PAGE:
The controversy about the lyrics of Alf Poier's song for the Austrian national final, Good old Europe is dying, continues. The European Network Against Racism (ENAR) demanded to withdraw the song from the contest. Alf Poier said he is just naming the facts, not judging them.
Tarafa Baghajati, vice president of the ENAR and founder of an Austrian Muslim's group, protested against parts of the song's lyrics, which reads: “Once the Christians wielded swords, once bombs fell on Berlin and because Mohamed bred so well, soon Muezzin will sing in Rome”. He denounced these lyrics as an “affront to all Muslims living in Europe”, because the song would connect the increasing number of Muslims in Europe with a disposition of violence. He asked ORF to stop the broadcast of the song and start a discussion if “something like this really could be distributed under the seal of the Freedom of Art.”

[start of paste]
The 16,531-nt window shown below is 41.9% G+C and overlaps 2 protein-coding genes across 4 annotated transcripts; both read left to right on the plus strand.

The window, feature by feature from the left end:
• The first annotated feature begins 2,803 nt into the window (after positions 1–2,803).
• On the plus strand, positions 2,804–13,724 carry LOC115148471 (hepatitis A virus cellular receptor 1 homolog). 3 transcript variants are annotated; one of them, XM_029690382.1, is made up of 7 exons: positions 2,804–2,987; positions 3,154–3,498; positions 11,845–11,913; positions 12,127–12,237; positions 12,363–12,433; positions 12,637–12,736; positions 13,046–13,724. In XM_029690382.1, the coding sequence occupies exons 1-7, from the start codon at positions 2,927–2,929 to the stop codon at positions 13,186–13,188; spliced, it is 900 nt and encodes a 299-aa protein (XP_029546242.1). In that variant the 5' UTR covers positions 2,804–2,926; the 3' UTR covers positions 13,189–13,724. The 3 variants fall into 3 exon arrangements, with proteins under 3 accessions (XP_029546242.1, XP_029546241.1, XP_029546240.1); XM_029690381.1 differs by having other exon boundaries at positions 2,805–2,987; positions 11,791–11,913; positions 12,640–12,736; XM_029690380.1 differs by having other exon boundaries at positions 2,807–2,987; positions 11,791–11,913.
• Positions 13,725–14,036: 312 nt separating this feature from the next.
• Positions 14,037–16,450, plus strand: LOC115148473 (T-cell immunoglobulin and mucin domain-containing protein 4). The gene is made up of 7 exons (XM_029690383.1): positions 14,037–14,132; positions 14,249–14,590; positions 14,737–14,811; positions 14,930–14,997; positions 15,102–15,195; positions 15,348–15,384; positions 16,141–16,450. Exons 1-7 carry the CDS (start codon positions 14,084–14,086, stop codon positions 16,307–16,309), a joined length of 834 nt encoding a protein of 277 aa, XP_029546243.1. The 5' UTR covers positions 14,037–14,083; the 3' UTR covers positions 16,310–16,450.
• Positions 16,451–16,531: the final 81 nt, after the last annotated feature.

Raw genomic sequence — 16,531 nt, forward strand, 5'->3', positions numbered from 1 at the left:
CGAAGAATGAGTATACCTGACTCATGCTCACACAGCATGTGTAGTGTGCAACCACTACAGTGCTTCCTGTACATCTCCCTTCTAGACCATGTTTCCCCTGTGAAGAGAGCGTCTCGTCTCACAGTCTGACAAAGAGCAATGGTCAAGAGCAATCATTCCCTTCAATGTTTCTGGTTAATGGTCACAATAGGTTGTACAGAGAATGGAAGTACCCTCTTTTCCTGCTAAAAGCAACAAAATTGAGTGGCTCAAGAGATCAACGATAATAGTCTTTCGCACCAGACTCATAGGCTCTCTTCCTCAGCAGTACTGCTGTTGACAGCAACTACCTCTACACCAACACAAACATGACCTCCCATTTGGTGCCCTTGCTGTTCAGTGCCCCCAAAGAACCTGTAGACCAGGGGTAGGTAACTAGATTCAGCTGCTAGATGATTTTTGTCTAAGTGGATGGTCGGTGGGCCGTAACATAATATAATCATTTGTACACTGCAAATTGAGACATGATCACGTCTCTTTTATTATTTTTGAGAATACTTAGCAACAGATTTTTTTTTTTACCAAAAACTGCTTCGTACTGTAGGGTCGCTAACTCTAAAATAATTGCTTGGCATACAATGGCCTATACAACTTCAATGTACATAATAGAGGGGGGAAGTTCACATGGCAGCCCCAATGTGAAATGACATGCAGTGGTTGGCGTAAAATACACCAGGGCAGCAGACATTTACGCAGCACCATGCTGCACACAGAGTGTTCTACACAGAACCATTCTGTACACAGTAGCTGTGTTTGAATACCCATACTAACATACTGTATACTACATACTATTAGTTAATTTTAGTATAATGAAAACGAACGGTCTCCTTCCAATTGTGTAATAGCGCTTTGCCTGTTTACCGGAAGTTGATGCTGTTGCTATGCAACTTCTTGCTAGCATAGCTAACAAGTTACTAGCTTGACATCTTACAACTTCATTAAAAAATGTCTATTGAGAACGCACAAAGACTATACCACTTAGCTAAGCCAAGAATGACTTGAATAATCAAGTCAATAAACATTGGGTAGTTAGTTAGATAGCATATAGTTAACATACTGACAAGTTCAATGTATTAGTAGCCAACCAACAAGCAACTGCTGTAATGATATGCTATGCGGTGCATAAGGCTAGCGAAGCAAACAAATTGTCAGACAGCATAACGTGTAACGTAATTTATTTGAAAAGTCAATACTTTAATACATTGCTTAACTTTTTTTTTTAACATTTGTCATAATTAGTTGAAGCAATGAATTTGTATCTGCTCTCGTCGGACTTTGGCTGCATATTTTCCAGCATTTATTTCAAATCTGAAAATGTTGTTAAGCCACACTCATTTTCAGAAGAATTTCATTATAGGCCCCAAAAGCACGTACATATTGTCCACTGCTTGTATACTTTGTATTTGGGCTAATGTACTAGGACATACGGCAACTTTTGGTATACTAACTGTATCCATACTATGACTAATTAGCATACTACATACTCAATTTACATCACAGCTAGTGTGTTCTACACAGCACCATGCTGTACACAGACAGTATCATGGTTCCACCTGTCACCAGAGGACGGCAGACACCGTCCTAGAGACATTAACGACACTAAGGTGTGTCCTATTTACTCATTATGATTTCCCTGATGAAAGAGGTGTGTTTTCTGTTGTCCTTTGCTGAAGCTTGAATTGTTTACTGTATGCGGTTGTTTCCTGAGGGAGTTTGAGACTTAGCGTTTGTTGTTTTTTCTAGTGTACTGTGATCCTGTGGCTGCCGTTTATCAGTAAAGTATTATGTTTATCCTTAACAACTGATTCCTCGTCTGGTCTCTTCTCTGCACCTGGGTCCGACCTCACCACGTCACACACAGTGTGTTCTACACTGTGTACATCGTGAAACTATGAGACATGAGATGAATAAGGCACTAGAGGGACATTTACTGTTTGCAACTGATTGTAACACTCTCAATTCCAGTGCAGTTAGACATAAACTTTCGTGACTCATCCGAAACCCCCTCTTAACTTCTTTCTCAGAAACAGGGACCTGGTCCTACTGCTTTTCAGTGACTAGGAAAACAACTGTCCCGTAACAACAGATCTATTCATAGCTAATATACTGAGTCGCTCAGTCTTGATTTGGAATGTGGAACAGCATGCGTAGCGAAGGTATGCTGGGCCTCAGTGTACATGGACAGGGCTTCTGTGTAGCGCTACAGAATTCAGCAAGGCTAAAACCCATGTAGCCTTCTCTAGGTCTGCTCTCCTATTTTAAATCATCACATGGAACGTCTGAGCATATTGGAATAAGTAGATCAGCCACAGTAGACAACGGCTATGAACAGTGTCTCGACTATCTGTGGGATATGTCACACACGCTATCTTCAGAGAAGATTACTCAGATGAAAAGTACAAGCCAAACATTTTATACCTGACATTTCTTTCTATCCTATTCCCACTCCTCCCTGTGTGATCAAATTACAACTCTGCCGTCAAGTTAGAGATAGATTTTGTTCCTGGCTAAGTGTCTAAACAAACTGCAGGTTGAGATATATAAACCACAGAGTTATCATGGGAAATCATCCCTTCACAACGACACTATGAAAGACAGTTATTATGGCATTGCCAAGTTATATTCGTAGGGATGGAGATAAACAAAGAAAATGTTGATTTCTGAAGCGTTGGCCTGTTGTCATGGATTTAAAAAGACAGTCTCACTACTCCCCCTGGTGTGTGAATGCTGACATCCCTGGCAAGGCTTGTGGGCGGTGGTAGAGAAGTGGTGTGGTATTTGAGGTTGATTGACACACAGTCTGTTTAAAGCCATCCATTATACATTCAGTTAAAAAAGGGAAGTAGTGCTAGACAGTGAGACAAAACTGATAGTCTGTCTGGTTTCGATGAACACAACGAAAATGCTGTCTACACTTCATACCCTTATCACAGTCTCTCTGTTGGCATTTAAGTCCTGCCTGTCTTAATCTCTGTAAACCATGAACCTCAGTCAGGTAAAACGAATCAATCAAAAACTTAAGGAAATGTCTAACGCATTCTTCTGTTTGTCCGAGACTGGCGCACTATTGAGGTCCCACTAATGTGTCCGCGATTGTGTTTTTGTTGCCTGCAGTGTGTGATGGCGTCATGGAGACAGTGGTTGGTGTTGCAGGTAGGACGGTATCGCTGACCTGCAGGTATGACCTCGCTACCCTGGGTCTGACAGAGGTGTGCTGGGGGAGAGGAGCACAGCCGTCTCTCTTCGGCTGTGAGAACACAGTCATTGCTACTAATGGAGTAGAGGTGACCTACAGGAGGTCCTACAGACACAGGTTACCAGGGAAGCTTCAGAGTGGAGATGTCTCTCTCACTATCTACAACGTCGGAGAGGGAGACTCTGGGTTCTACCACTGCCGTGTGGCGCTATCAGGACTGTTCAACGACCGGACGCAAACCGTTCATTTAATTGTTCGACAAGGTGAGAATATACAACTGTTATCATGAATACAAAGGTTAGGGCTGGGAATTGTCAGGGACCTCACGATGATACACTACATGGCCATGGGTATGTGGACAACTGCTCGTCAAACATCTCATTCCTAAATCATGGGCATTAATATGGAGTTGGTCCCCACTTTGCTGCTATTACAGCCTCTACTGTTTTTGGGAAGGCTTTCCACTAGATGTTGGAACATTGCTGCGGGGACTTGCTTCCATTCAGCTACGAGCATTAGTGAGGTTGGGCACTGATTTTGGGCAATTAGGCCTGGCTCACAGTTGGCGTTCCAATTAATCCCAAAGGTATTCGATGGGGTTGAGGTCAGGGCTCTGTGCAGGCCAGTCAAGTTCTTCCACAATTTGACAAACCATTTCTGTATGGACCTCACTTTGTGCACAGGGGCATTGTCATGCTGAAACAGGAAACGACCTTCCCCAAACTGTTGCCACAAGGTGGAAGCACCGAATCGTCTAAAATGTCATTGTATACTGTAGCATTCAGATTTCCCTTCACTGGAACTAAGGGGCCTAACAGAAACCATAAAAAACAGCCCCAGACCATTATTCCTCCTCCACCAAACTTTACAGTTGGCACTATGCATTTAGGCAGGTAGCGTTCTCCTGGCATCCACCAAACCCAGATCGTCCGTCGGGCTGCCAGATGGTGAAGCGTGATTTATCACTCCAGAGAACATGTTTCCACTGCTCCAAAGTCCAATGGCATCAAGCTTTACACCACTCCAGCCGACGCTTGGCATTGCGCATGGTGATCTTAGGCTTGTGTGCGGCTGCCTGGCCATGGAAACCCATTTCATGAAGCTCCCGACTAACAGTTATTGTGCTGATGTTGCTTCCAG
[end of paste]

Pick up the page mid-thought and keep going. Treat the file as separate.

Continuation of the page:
Poier responded that his song just names the facts. “It is nothing but a blank mirror. What people are seeing in it, they should interprete in their own name. Old Europe has to die, so that the new one can grow more easily. My song is not only a requiem, but also a jig of all nations and folks. Who does not want to dance along, should continue to shout 'scandal, scandal!' and stay a blockhead”, Poier said.
Poier's management added that the singer “does not assess in neither direction”. Edgar Böhm, head of entertainment at Austrian broadcaster ORF, also sees no problem.
The song Good old Europe is dying is one of the ten entries of this year's Austrian national final, song.null.fünf, to be held 25 February (21:05 CET). The winner of song.null.fünf will have to compete in the semifinal the 2005 Eurovision Song Contest in Kiev.